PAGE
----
The virtue of unity, a corollary of nationalism, would contribute to this outcome in two ways. In the first stage it would accelerate the spread of demonstrations, as efforts were made to foster the image of “a united people rising in protest,” and, after violence had passed a tolerable maximum, it would be used again to justify suppression of leftist activity and the emergence of the military, first “temporarily,” then permanently. In the long run nationalism supports those efforts designed to prevent the disruption of the social fabric. It seems ironic that opposition to militarism, much of it quite sincere, might contribute to militarism’s rise. Violence of the left clearly breeds violence of the right, though the fact is not widely enough admitted. This results from the simple equation, maintained by so many Japanese, between democracy and anti-militarism: a failure to conceive of democracy primarily as method. Thus it is possible that when political groups focus on an end considered “demo cratic,” such as blocking the installation of nuclear missiles, and are impatient to achieve it, the democratic means to that end may be exceeded.
We see, therefore, that in the context of latent nationalism, given an intense anti-war and especially anti-nuclear weapon sentiment, democracy could be greatly weakened by those nuclear weapons ostensibly introduced to defend it. Furthermore, though some might view the installation of nuclear warheads as adding “strength” to the Japan-U.S. alliance, it would certainly destroy much of the popular basis for partnership.
The degree to which such a crisis might actually weaken Japanese democracy would, of course, depend on economic conditions at the time. The recent crisis was kept within manageable proportions largely because of unprecedented prosperity. In the midst of rising unemployment any similar outburst of opposition to the government would probably be much more violent. Unemployment would be the result of any reduction in exports.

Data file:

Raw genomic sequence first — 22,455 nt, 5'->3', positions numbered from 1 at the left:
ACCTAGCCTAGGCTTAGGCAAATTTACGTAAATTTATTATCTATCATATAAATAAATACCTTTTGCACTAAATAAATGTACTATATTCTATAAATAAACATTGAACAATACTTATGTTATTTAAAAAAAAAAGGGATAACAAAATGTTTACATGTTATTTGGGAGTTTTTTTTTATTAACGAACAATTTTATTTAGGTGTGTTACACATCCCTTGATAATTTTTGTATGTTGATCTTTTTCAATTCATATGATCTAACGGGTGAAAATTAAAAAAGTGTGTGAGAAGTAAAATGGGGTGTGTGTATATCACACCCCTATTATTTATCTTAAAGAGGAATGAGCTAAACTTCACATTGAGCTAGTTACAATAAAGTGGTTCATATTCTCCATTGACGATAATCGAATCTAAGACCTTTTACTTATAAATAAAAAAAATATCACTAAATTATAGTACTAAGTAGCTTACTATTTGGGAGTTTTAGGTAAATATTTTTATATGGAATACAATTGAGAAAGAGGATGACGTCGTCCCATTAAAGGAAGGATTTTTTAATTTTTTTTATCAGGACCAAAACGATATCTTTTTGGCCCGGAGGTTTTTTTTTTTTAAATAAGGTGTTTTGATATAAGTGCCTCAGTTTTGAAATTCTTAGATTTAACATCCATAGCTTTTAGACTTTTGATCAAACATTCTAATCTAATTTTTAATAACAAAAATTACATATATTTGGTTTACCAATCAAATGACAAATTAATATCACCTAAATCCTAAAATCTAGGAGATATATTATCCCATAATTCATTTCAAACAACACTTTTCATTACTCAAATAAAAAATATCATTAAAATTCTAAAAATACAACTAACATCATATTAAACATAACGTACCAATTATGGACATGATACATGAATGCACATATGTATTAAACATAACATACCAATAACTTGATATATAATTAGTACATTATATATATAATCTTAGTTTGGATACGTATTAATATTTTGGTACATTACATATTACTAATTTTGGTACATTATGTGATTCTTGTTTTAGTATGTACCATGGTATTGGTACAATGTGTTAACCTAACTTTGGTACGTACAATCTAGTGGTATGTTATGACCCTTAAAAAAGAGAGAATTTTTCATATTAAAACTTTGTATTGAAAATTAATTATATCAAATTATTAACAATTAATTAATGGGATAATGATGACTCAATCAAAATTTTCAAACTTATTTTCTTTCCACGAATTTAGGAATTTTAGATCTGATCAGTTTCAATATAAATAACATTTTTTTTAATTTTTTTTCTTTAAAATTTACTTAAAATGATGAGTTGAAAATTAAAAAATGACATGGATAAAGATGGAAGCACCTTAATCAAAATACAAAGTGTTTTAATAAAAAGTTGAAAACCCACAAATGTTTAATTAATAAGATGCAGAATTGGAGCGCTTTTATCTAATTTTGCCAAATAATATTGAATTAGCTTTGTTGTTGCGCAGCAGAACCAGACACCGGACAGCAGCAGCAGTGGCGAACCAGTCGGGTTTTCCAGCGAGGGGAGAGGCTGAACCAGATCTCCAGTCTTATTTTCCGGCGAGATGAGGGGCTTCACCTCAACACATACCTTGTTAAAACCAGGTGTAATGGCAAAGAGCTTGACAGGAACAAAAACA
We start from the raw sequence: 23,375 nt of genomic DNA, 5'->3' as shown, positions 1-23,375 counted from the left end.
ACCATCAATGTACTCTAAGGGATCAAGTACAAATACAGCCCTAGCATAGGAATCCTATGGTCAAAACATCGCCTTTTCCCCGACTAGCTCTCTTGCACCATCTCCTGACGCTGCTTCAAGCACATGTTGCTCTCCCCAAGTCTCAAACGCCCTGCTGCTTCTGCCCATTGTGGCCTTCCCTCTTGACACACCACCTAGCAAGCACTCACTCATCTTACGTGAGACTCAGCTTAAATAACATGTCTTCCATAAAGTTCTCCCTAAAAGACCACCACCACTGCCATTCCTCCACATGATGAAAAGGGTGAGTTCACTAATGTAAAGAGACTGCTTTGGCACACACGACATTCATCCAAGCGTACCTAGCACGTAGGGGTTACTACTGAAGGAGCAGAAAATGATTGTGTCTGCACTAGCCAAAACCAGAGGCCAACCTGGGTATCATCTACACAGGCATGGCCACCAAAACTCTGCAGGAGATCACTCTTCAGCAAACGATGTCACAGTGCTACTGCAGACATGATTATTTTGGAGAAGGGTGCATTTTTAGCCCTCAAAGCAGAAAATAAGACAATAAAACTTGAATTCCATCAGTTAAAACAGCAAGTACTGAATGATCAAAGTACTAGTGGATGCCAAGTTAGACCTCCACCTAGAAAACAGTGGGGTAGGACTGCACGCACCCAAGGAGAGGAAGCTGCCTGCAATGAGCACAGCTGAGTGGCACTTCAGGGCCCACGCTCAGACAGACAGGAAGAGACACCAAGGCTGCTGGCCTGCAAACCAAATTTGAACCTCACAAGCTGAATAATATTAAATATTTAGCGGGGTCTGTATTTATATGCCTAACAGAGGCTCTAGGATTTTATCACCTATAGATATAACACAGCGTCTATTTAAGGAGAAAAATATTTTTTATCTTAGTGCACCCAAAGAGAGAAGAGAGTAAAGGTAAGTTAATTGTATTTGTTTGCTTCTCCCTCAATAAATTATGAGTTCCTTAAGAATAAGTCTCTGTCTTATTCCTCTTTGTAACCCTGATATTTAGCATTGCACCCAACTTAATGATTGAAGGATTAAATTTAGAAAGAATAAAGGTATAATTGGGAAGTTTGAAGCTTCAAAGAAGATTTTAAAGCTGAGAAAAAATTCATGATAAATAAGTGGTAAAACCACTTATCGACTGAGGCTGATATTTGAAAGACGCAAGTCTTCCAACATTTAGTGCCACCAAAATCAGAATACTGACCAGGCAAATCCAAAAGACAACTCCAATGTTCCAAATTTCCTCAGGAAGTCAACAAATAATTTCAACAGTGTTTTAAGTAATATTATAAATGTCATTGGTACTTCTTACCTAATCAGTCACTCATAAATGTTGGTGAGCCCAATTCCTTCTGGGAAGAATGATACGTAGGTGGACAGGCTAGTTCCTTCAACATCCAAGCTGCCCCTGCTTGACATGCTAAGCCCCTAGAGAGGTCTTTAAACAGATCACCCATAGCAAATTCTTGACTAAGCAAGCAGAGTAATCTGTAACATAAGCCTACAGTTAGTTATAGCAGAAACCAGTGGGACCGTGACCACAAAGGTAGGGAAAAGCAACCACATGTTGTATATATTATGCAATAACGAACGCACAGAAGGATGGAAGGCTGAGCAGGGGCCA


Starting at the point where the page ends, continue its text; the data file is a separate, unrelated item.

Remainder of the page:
Having viewed the conditions which could again touch off a crisis in Japanese democracy, one might become overly pessimistic. But when comparing Prime Minister Ikeda’s cabinet with that of his predecessor, this mood becomes mixed with cautious optimism. Perhaps such conditions will not develop. It appears, for instance that Mr. Ikeda understands the popular expectation that a leader will seek to create and maintain harmony in the Diet. His Justice Minister seems to realize that attempts to strengthen the Police Duties Law would simply stir additional unrest and has thus apparently determined to limit himself to administrative steps which can be taken within the existing law. The Minister of Finance has recognized that intellectuals’ frustration stems partly from an inability to share in the nation’s material progress-in addition to the factors already mentioned-and has thus decided on salary increases for government university professors, and for civil servants as well. The assurance of continuing rapid economic growth has been the broad objective of the new government.
If this is not merely a pre-election stance and these programs are carried to fruition, and if Mr. Ikeda adequately recognizes also the depth and breadth of the fear of nuclear weapons, then Japan’s immediate future will be a peaceful and prosperous one. There is at the same time an indication that some of those intellectuals who participated in spring demonstrations have, on selfreflection, been seeking for more constructive and more consistently democratic methods of expression. The shock of Mr. Asanuma’s assassination may have stimulated both major parties to spurn undemocratic allies and restrain violent minorities on their flanks.
But the basic factors which induce a voiceless majority and violent minorities to live side by side in this “narrow land” still exist. In part they will be remedied only by time itself. Generational differences will narrow, for example, as the catastrophe of war and defeat fade into the background and the pace of social change slows down. The emergence, however, of a strong political group which self-consciously assumes the role of mediator between the two extremes and of spokesman for the middle could speed the remedial process.
DAVID WURFEL, Ph. D., Instructor in Political Science at International Christian University, has specialized in teaching and writing on U.S. Far Eastern Policy. He has resided for more than two years in the Philippines and Japan.